Patrick Legant is an independent art advisor in London for 19th and 20th Century art as well as specializing in German & Austrian Expressionism. This essay is based upon the show Abstract Expressionism at the Royal Academy, London (September, 24 2016 - January, 2 2017)
London saw its first major survey exhibition of the then relatively new phenomenon of Abstract Expressionist Art at the Tate (in collaboration with MoMA) in 1959. The show was titled “New American Painting.” Works by Clyfford Still and William De Kooning could have been seen in London already a year earlier in the small but significant show “Some Paintings from the E.J. Power Collection” at the ICA (Institute of Contemporary Art), curated by the pioneering and influential curator Lawrence Alloway. The show paved the way for the major Tate and MoMA collaboration in 1959—an absolutely new artistic territory for the British audience.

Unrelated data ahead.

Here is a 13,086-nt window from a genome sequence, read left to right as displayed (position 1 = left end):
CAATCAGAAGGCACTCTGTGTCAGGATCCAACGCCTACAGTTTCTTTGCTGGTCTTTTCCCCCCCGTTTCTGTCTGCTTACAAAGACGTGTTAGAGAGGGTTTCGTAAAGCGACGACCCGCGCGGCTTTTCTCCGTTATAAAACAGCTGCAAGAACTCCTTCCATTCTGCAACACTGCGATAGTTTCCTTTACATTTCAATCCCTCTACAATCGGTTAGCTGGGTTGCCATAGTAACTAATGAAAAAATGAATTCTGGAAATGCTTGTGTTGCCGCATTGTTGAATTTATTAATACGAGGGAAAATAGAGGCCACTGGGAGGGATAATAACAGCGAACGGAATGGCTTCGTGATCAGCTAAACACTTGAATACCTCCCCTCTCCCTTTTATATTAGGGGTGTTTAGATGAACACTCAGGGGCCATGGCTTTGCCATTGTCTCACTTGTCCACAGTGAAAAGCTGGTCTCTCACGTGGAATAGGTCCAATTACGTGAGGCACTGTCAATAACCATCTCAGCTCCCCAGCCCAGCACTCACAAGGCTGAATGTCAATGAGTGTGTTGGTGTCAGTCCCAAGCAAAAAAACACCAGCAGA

Due to the absence of American Expressionist Art exhibitions in the UK since, the newly opened show “Abstract Expressionism” in London causes again such a stir—possibly as much as it did in 1959. It is almost like a fresh discovery of this “ultimate American” 20th Century movement that finds its origin in German Expressionism and Surrealist art as well as in the notion of the Abstract developed and challenged by artists such as Wassily Kandinsky and Pablo Picasso. This time, the esteemed Royal Academy of Arts in London has “taken on” the Americans—to tell the story and to re-introduce the British to the development of Abstract Expressionist Art.
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